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Original ‘Pizza Day’ purchaser orders two more pizzas through Bitcoin’s Lightning Network

Laszlo Hanyecz, who made the world’s first documented Bitcoin transaction for two pizzas in 2010, has now purchased two more through Bitcoin’s Lightning Network.

In 2010, Bitcoin source code contributor Laszlo Hanyecz made history by conducting the first-ever documented cryptocurrency transaction in which he exchanged some 10,000 BTC for two pizzas from a local food outlet. The advent is now celebrated as ‘Pizza Day’ in cryptocurrency circles – though enthusiasts now have another reason to celebrate.

Hanyecz has revealed on February 25th that he has now repeated the same famous transaction, but has instead leveraged Bitcoin’s Lightning Network to purchase two more pizzas from a local outlet.

According to Hanyecz, who made the announcement on a Lightning-dev mailing list, the contributor was forced to ‘sub-contract’ out the pizza delivery to a local outlet in order to pay on the Lightning Network as “pizza/bitcoin atomic swap software” is not yet available.

Hanyecz elaborated, however, that the move “demonstrates the basic premise of how this works for everyday transactions. It could just as well be the pizza shop accepting the payment directly with their own lightning node.”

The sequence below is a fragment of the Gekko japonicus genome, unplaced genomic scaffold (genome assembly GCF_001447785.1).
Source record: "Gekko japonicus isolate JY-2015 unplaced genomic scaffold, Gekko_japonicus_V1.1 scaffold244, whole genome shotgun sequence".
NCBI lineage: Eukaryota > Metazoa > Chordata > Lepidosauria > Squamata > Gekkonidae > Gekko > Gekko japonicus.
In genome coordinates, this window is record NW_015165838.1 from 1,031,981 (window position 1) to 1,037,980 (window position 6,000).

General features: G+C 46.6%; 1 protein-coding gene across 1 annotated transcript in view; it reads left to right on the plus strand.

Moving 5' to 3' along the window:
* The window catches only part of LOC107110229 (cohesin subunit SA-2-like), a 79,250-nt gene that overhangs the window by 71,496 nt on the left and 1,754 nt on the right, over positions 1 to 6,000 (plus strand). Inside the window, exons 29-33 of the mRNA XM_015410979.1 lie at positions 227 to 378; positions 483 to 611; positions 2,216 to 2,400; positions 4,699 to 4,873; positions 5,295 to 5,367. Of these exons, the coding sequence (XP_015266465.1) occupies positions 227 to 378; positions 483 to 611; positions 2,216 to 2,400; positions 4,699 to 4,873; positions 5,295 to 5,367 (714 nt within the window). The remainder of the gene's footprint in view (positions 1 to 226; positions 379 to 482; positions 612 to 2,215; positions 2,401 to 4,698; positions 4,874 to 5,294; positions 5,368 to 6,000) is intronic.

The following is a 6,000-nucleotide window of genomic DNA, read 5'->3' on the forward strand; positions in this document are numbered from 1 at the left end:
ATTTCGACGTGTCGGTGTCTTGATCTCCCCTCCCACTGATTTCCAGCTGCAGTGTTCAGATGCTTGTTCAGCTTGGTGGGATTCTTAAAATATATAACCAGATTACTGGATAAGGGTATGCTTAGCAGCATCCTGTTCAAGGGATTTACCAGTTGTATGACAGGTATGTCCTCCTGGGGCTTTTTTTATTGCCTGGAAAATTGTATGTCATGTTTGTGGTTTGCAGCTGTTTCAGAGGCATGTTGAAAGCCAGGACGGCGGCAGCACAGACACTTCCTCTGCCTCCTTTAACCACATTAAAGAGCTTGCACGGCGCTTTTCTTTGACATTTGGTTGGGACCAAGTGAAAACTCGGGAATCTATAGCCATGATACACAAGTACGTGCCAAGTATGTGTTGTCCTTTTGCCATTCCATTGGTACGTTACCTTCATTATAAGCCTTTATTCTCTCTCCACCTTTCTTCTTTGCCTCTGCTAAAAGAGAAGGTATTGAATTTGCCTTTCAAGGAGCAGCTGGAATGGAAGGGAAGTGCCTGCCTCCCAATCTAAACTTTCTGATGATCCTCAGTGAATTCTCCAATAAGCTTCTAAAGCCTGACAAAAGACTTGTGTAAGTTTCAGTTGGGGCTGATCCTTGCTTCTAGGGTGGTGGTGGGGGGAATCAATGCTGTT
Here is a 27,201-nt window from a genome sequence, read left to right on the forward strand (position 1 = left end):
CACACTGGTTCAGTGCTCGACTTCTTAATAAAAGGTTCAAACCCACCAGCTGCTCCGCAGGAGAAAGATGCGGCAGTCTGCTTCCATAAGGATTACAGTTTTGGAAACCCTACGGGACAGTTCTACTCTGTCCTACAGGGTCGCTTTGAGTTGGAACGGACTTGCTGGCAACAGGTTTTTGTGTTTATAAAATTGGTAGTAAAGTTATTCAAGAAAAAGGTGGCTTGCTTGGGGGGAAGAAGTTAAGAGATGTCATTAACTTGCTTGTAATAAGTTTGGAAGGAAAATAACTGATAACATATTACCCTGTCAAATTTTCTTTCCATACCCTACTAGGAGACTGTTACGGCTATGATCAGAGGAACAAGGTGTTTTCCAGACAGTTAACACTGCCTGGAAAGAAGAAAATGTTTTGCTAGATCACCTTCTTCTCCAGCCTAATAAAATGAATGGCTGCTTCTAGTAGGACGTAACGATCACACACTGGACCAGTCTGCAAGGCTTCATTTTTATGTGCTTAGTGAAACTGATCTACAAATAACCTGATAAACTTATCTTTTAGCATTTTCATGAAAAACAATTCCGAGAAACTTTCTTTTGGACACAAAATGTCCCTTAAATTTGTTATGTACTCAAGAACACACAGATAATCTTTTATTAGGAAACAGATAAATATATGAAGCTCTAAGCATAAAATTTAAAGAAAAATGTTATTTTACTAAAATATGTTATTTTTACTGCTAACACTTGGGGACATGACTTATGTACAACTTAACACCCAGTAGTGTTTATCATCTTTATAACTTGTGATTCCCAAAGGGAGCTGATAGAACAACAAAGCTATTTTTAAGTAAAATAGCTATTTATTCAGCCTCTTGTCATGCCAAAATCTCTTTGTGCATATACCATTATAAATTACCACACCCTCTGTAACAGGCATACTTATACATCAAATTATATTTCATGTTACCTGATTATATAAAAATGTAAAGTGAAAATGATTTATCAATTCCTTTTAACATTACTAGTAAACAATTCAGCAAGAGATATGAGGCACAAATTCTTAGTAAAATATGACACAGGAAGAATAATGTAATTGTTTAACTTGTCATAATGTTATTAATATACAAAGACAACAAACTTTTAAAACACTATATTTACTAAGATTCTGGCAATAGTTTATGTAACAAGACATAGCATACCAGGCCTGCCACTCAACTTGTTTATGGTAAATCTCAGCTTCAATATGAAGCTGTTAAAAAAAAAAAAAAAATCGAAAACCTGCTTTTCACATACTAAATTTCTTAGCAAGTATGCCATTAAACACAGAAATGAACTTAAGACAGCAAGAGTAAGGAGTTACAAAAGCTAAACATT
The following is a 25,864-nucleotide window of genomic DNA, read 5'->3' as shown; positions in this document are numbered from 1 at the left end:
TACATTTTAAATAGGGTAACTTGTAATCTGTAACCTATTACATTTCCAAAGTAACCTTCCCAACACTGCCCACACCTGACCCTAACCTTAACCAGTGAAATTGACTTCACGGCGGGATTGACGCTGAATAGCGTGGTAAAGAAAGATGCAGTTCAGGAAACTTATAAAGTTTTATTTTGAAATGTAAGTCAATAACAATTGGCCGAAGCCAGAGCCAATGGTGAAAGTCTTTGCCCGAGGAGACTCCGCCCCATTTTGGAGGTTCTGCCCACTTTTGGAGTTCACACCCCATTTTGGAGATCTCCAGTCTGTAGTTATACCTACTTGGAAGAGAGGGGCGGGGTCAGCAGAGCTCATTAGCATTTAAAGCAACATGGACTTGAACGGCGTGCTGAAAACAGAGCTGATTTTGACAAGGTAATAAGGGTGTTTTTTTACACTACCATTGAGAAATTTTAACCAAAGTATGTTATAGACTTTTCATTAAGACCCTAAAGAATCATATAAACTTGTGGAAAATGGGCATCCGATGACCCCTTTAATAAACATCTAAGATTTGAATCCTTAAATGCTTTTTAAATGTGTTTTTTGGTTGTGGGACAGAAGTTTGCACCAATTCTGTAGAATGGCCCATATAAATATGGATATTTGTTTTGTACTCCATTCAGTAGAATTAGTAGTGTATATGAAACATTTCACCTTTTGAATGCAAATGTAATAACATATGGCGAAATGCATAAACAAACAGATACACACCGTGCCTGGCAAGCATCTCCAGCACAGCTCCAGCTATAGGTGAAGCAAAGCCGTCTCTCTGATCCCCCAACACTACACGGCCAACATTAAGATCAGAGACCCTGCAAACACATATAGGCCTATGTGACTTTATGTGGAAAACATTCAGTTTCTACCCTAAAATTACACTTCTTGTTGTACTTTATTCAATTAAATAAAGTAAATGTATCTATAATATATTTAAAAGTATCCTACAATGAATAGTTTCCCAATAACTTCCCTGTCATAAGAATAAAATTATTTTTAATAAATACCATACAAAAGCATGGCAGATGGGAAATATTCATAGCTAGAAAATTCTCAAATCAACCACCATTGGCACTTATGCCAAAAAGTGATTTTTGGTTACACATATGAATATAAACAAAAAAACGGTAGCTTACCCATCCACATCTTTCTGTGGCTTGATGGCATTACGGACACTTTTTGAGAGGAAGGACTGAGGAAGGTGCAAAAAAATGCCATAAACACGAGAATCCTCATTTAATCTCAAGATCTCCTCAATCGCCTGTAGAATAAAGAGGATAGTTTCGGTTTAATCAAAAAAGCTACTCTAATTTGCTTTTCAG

While Hanyecz’ original transaction cost some 10,000 BTC in 2010 (today some $95,769,950 USD) the contributor has revealed that paid 0.00649 BTC for both pizzas in his most recent transaction.

Laszlo Hanyecz lightning network pizza

A new frontier for Lightning

The move comes as a new victory for the Lightning Network, which has been offered as an ideal second-layer solution for the Bitcoin network that avoids the need to scale on-chain similarly to rivals such as Bitcoin Cash.

Hanyecz elaborated that he sees the transaction as a trial, quipping that “the goal was just to play around with c-lightning and do something more than shuffling a few satoshi back and forth.  Maybe eventually pizza shops will have their own lightning nodes and I can open channels to them directly.”

In order to verify that he was indeed the purchaser of the pizza, Hanyecz elected to show the deliverer of his order the first and last four characters of the hex string of his Lightning payment hash preimage. Hanyecz added that should the driver have been unable to verify the pre-image, the pizza would not have been handed over.

While Hanyecz might have achieved some level of fame through his famous 2010 purchase, he won’t sit in the annals of history for making the first physical purchase through the Lightning Network. Reddit user /u/btc_throwaway1337 announced on January 20th this year that he had successfully purchased a VPN router using the Lightning Network.

Have your say!

What are your thoughts? Is Hanyecz’ purchase an important moment for the Lightning Network? Be sure to let us know your opinion on Twitter – join the conversation @coininsidercom!